Today we realized we have a fifth instar Painted Lady (Vanessa cardui) caterpillar mixed in with out fifth instar West Coast Ladies (Vanessa annabella)!
Yesterday, while we were cleaning out the petri dishes that we our West Coast Lady (Vanessa annabella) caterpillars in, we took note of which ones were in apolysis as always and took care not to disturb them. We had quite a few -- maybe five or so -- fourth instar individuals in apolysis for fith instar. We noticed then, that one of them seemed much larger than the others, larger than perhaps a young fifth instar. At the time, it never once crossed our mind that it might be a Painted Lady (Vanessa cardui) caterpillar, which are normally significantly larger than V. annabella but today we found out!
The fourth instar in apolysis looks more or less identical to the V. annabella fourth instars, so it was no wonder that we didn't realize earlier. Even among different V. annabella caterpillars before the fifth instar, there is very little variation (there is incredible diversity in coloration in the fifth instar， though); every single caterpillar we had looked pretty much identical. We don't know exactly when the V. cardui caterpillar molted, but it must have been a while since we checked this evening because we almost jumped back when we opened our petri dish and saw a monstrous caterpillar towering over even the largest of mature V. annabella fifth instars. Besides the ungodly size, its appearance was now distinctly different than any V. annabella caterpillar. Its body much longer and less fat compared to V. annabella, more like a Red Admiral (Vanessa atalanta). In addition, its coloration actually is very similar to that of a typical black morph V. atalanta that we have never witnessed in any V. annabella; the base is completely black with not red or yellow striped down the back seen in all of our V. annabella, the spiracles are outlined in yellow, and the feet are reddish. At the same time, it also doesn't look quite the same as V. atalanta. See images below.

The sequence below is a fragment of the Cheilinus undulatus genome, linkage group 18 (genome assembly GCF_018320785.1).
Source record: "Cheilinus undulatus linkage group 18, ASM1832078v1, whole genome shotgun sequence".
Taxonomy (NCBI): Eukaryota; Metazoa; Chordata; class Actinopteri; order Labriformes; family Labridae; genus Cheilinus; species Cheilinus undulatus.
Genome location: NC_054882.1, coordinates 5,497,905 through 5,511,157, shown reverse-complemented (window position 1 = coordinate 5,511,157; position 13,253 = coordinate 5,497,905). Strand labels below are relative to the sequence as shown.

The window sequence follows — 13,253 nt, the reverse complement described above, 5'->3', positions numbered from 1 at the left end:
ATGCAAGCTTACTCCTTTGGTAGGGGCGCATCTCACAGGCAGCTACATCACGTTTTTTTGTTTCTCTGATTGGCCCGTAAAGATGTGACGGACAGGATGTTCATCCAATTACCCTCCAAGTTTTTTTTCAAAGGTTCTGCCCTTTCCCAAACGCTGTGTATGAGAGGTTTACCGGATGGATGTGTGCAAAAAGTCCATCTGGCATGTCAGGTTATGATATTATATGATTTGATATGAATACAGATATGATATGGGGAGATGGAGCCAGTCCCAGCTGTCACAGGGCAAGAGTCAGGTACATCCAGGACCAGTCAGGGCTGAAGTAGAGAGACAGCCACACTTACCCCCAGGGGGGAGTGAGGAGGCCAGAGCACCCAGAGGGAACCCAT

The strange part about finding this V. cardui caterpillar is that mallow (Malva) is not a particularly popular host plant. While V. cardui is probably one of the only butterflies in our area that are truly polyphagous, capable of feeding on low plants from a huge number of unrelated botanical families, it still seems unlikely that they would utilize mallow unless there is a population spike and food sources are in high demand, but V. cardui is certainly is not very common in our particular region at this particular time. A regional preferences for host plants is plausible but unlikely -- why would they compete with the abundant V. annabella which exclusively feeds on mallow? If anything, we would assume that V. cardui would more commonly utilize the milk thistles growing here but to this date we have never found one on this particular host plant in Albany.